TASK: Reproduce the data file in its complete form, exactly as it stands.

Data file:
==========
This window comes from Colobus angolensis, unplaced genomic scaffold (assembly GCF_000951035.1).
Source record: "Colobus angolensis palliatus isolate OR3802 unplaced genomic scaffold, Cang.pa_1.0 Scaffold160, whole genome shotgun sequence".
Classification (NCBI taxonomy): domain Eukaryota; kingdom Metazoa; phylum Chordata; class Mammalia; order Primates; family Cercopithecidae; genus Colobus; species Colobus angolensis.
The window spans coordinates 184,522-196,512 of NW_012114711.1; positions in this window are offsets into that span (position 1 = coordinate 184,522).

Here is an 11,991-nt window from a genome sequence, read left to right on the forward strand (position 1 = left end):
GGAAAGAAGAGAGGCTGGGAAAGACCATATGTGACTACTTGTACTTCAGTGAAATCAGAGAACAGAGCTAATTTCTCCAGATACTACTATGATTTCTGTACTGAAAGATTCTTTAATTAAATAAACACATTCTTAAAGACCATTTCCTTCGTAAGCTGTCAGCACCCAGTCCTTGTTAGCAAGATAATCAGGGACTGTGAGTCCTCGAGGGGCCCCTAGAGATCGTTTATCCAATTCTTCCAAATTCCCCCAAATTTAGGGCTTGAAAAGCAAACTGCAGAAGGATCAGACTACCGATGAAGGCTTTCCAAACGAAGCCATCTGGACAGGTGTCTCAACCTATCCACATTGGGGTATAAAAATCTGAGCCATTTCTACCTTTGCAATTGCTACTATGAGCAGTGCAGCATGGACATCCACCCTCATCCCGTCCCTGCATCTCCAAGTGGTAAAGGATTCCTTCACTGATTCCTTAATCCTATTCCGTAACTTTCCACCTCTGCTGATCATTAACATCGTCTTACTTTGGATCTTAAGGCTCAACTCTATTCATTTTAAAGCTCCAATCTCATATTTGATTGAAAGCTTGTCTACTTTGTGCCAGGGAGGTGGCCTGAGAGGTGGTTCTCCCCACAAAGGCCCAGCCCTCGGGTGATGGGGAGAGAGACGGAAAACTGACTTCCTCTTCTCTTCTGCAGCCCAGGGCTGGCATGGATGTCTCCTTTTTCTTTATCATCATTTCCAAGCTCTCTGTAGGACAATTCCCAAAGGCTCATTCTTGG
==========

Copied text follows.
This window comes from Colobus angolensis, unplaced genomic scaffold (assembly GCF_000951035.1).
Source record: "Colobus angolensis palliatus isolate OR3802 unplaced genomic scaffold, Cang.pa_1.0 Scaffold160, whole genome shotgun sequence".
Classification (NCBI taxonomy): domain Eukaryota; kingdom Metazoa; phylum Chordata; class Mammalia; order Primates; family Cercopithecidae; genus Colobus; species Colobus angolensis.
The window spans coordinates 184,522-196,512 of NW_012114711.1; positions in this window are offsets into that span (position 1 = coordinate 184,522).

Here is an 11,991-nt window from a genome sequence, read left to right on the forward strand (position 1 = left end):
GGAAAGAAGAGAGGCTGGGAAAGACCATATGTGACTACTTGTACTTCAGTGAAATCAGAGAACAGAGCTAATTTCTCCAGATACTACTATGATTTCTGTACTGAAAGATTCTTTAATTAAATAAACACATTCTTAAAGACCATTTCCTTCGTAAGCTGTCAGCACCCAGTCCTTGTTAGCAAGATAATCAGGGACTGTGAGTCCTCGAGGGGCCCCTAGAGATCGTTTATCCAATTCTTCCAAATTCCCCCAAATTTAGGGCTTGAAAAGCAAACTGCAGAAGGATCAGACTACCGATGAAGGCTTTCCAAACGAAGCCATCTGGACAGGTGTCTCAACCTATCCACATTGGGGTATAAAAATCTGAGCCATTTCTACCTTTGCAATTGCTACTATGAGCAGTGCAGCATGGACATCCACCCTCATCCCGTCCCTGCATCTCCAAGTGGTAAAGGATTCCTTCACTGATTCCTTAATCCTATTCCGTAACTTTCCACCTCTGCTGATCATTAACATCGTCTTACTTTGGATCTTAAGGCTCAACTCTATTCATTTTAAAGCTCCAATCTCATATTTGATTGAAAGCTTGTCTACTTTGTGCCAGGGAGGTGGCCTGAGAGGTGGTTCTCCCCACAAAGGCCCAGCCCTCGGGTGATGGGGAGAGAGACGGAAAACTGACTTCCTCTTCTCTTCTGCAGCCCAGGGCTGGCATGGATGTCTCCTTTTTCTTTATCATCATTTCCAAGCTCTCTGTAGGACAATTCCCAAAGGCTCATTCTTGG